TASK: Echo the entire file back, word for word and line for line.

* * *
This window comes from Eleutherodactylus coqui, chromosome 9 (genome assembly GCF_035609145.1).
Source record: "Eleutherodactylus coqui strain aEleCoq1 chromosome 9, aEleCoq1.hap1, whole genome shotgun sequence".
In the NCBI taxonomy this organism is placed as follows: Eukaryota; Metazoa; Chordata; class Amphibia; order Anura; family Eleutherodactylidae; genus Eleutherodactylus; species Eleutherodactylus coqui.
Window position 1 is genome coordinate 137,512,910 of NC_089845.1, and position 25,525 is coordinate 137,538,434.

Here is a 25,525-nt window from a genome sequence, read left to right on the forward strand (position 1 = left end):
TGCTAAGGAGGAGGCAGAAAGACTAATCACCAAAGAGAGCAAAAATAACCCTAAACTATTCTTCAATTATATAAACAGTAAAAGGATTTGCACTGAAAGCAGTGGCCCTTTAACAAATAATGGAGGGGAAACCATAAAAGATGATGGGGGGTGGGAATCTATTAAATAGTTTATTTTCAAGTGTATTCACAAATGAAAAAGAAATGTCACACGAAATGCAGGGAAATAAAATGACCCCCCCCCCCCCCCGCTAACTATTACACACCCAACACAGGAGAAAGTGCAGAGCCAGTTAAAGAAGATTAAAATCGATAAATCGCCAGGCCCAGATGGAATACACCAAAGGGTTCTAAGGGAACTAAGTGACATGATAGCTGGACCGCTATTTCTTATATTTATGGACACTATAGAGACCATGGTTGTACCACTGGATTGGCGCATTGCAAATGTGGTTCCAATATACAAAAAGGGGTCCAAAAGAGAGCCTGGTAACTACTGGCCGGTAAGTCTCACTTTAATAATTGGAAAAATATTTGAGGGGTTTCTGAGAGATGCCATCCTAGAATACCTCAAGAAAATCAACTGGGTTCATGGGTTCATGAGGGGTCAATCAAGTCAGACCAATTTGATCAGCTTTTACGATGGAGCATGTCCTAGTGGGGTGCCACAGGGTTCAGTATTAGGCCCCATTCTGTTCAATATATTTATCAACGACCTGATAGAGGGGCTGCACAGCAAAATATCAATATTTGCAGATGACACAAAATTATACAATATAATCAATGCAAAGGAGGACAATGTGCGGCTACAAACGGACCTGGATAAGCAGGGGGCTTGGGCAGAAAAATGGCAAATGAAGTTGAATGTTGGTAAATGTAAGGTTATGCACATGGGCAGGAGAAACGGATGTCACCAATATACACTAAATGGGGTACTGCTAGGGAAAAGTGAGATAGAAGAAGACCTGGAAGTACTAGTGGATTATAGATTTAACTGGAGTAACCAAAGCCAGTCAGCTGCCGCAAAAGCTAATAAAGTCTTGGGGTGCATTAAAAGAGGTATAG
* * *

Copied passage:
This window comes from Eleutherodactylus coqui, chromosome 9 (genome assembly GCF_035609145.1).
Source record: "Eleutherodactylus coqui strain aEleCoq1 chromosome 9, aEleCoq1.hap1, whole genome shotgun sequence".
In the NCBI taxonomy this organism is placed as follows: Eukaryota; Metazoa; Chordata; class Amphibia; order Anura; family Eleutherodactylidae; genus Eleutherodactylus; species Eleutherodactylus coqui.
Window position 1 is genome coordinate 137,512,910 of NC_089845.1, and position 25,525 is coordinate 137,538,434.

Here is a 25,525-nt window from a genome sequence, read left to right on the forward strand (position 1 = left end):
TGCTAAGGAGGAGGCAGAAAGACTAATCACCAAAGAGAGCAAAAATAACCCTAAACTATTCTTCAATTATATAAACAGTAAAAGGATTTGCACTGAAAGCAGTGGCCCTTTAACAAATAATGGAGGGGAAACCATAAAAGATGATGGGGGGTGGGAATCTATTAAATAGTTTATTTTCAAGTGTATTCACAAATGAAAAAGAAATGTCACACGAAATGCAGGGAAATAAAATGACCCCCCCCCCCCCCCGCTAACTATTACACACCCAACACAGGAGAAAGTGCAGAGCCAGTTAAAGAAGATTAAAATCGATAAATCGCCAGGCCCAGATGGAATACACCAAAGGGTTCTAAGGGAACTAAGTGACATGATAGCTGGACCGCTATTTCTTATATTTATGGACACTATAGAGACCATGGTTGTACCACTGGATTGGCGCATTGCAAATGTGGTTCCAATATACAAAAAGGGGTCCAAAAGAGAGCCTGGTAACTACTGGCCGGTAAGTCTCACTTTAATAATTGGAAAAATATTTGAGGGGTTTCTGAGAGATGCCATCCTAGAATACCTCAAGAAAATCAACTGGGTTCATGGGTTCATGAGGGGTCAATCAAGTCAGACCAATTTGATCAGCTTTTACGATGGAGCATGTCCTAGTGGGGTGCCACAGGGTTCAGTATTAGGCCCCATTCTGTTCAATATATTTATCAACGACCTGATAGAGGGGCTGCACAGCAAAATATCAATATTTGCAGATGACACAAAATTATACAATATAATCAATGCAAAGGAGGACAATGTGCGGCTACAAACGGACCTGGATAAGCAGGGGGCTTGGGCAGAAAAATGGCAAATGAAGTTGAATGTTGGTAAATGTAAGGTTATGCACATGGGCAGGAGAAACGGATGTCACCAATATACACTAAATGGGGTACTGCTAGGGAAAAGTGAGATAGAAGAAGACCTGGAAGTACTAGTGGATTATAGATTTAACTGGAGTAACCAAAGCCAGTCAGCTGCCGCAAAAGCTAATAAAGTCTTGGGGTGCATTAAAAGAGGTATAG